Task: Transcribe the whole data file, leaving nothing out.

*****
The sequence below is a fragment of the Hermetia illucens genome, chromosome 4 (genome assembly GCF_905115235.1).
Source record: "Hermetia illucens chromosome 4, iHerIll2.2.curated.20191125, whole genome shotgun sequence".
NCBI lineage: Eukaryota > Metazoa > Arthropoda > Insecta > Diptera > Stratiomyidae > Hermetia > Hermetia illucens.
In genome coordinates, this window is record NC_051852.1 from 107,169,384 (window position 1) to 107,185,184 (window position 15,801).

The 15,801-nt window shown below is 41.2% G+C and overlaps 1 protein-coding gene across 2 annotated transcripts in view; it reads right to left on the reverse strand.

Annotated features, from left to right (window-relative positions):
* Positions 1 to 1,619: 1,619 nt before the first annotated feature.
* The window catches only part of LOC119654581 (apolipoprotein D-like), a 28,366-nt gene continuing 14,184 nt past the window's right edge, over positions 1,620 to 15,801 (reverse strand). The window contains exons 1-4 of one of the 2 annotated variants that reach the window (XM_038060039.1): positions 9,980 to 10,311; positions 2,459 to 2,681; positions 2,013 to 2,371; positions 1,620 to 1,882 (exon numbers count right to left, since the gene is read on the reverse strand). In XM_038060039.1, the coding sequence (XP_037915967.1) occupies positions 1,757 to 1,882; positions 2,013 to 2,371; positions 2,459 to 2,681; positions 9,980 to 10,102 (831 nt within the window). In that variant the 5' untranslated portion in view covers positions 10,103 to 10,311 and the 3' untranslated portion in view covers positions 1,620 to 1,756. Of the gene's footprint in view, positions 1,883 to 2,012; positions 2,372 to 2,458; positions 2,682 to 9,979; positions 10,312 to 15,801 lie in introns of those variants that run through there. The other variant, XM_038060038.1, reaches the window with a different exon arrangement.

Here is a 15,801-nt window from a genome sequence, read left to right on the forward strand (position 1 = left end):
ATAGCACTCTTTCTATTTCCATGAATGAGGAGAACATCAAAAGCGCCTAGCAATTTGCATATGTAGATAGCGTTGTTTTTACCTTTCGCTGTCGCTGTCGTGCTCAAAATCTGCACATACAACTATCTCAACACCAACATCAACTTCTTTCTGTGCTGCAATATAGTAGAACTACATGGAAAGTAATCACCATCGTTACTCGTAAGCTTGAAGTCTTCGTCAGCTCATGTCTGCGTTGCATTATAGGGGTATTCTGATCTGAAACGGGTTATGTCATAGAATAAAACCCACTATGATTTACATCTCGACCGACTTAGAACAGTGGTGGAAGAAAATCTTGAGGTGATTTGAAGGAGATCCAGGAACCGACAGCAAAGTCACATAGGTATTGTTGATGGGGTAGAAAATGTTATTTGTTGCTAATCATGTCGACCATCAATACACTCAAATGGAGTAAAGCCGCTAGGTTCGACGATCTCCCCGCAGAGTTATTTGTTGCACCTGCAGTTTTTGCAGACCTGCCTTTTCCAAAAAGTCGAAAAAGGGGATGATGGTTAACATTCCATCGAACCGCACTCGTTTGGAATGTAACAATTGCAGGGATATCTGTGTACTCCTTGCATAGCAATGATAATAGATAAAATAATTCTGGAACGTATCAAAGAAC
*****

The sequence below is a fragment of the Hermetia illucens genome, chromosome 4 (genome assembly GCF_905115235.1).
Source record: "Hermetia illucens chromosome 4, iHerIll2.2.curated.20191125, whole genome shotgun sequence".
NCBI lineage: Eukaryota > Metazoa > Arthropoda > Insecta > Diptera > Stratiomyidae > Hermetia > Hermetia illucens.
In genome coordinates, this window is record NC_051852.1 from 107,169,384 (window position 1) to 107,185,184 (window position 15,801).

The 15,801-nt window shown below is 41.2% G+C and overlaps 1 protein-coding gene across 2 annotated transcripts in view; it reads right to left on the reverse strand.

Annotated features, from left to right (window-relative positions):
* Positions 1 to 1,619: 1,619 nt before the first annotated feature.
* The window catches only part of LOC119654581 (apolipoprotein D-like), a 28,366-nt gene continuing 14,184 nt past the window's right edge, over positions 1,620 to 15,801 (reverse strand). The window contains exons 1-4 of one of the 2 annotated variants that reach the window (XM_038060039.1): positions 9,980 to 10,311; positions 2,459 to 2,681; positions 2,013 to 2,371; positions 1,620 to 1,882 (exon numbers count right to left, since the gene is read on the reverse strand). In XM_038060039.1, the coding sequence (XP_037915967.1) occupies positions 1,757 to 1,882; positions 2,013 to 2,371; positions 2,459 to 2,681; positions 9,980 to 10,102 (831 nt within the window). In that variant the 5' untranslated portion in view covers positions 10,103 to 10,311 and the 3' untranslated portion in view covers positions 1,620 to 1,756. Of the gene's footprint in view, positions 1,883 to 2,012; positions 2,372 to 2,458; positions 2,682 to 9,979; positions 10,312 to 15,801 lie in introns of those variants that run through there. The other variant, XM_038060038.1, reaches the window with a different exon arrangement.

Here is a 15,801-nt window from a genome sequence, read left to right on the forward strand (position 1 = left end):
ATAGCACTCTTTCTATTTCCATGAATGAGGAGAACATCAAAAGCGCCTAGCAATTTGCATATGTAGATAGCGTTGTTTTTACCTTTCGCTGTCGCTGTCGTGCTCAAAATCTGCACATACAACTATCTCAACACCAACATCAACTTCTTTCTGTGCTGCAATATAGTAGAACTACATGGAAAGTAATCACCATCGTTACTCGTAAGCTTGAAGTCTTCGTCAGCTCATGTCTGCGTTGCATTATAGGGGTATTCTGATCTGAAACGGGTTATGTCATAGAATAAAACCCACTATGATTTACATCTCGACCGACTTAGAACAGTGGTGGAAGAAAATCTTGAGGTGATTTGAAGGAGATCCAGGAACCGACAGCAAAGTCACATAGGTATTGTTGATGGGGTAGAAAATGTTATTTGTTGCTAATCATGTCGACCATCAATACACTCAAATGGAGTAAAGCCGCTAGGTTCGACGATCTCCCCGCAGAGTTATTTGTTGCACCTGCAGTTTTTGCAGACCTGCCTTTTCCAAAAAGTCGAAAAAGGGGATGATGGTTAACATTCCATCGAACCGCACTCGTTTGGAATGTAACAATTGCAGGGATATCTGTGTACTCCTTGCATAGCAATGATAATAGATAAAATAATTCTGGAACGTATCAAAGAAC